Ukemi: Fall Breaking Techniques

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Ukemi Waza

The common human response to falling is the most dangerous. Although most people instinctively protect their heads, they will reach out to catch themselves and break an arm or wrist. Apprehension causes them to tense their body when makes it more susceptible to injury and causes the forces of the fall to travel through the body to the brain causing dizziness or even unconsciousness.

Injuries from falls range from a bruise or sprain to a concussion or possible death. In a fall during a self-defense situation, one must prevent injury from the fall and protect oneself from further attack by regaining a defensive position as quickly as possible after the fall. Therefore, the ability to fall safely is an essential practice for anyone interested in learning any type of self-defense. Ukemi (literally receiving with or through the body) is the structured practice of learning to fall in response to a technique while minimizing or eliminating injury to one self.

To become accustomed to falling and protecting one self from injury requires actual experience at taking falls. Therefore, you must force yourself to fall in spite of what your instincts dictate. Structured ukemi practice provides the ideal platform for practicing falls and therefore makes it a mandatory component of the greater study of the fundamental techniques of old style karate.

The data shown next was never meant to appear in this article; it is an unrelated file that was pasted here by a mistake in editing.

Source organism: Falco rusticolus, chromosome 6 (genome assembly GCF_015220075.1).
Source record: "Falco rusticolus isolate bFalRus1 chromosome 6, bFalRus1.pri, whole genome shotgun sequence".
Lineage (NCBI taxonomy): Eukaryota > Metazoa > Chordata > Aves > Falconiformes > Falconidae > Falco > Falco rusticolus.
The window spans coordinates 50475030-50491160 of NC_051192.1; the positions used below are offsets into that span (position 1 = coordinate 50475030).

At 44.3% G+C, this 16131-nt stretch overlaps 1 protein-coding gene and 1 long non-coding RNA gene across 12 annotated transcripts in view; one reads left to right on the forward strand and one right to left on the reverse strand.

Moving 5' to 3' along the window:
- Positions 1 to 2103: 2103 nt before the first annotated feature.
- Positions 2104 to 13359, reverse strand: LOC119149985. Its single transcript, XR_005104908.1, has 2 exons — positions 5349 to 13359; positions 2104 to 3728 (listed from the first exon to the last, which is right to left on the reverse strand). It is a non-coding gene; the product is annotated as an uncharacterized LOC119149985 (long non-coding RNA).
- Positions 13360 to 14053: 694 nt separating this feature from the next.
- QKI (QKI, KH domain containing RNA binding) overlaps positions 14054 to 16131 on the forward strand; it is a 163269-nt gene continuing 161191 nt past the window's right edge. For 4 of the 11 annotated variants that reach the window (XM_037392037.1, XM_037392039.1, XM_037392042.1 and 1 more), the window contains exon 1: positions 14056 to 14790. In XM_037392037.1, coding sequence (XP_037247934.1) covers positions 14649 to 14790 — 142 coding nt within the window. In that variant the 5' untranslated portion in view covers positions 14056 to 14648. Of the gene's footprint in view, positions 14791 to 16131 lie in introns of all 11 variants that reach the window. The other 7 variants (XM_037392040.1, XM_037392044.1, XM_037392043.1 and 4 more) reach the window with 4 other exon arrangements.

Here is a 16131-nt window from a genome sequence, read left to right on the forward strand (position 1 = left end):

Early endeavors at ukemi will most likely create many mental barriers as your desire to perform ukemi conflicts with a primal instinct to avoid falling. The result will be a high level of anxiety that will disrupt your ability to fall smoothly and confidently. Given a committed, disciplined effort, you will eventually conquer the fear of falling and reveal a whole new level of ability.

The Physics of Falling

The damaging effect of falling from the execution of nage waza (throwing techniques) is produced when you throw or sweep your opponent off their feet and they collide with the ground. During the decent the opponent gains speed because the body is subject to a downward acceleration due to gravity. As the velocity of a falling body increases, so does its momentum. The force generated by the collision between the body and the ground is transferred into the opponents’ body thus causing injury. The potential for greater damage is realized when the mass of the opponent is larger, velocity is higher and the contact area is small.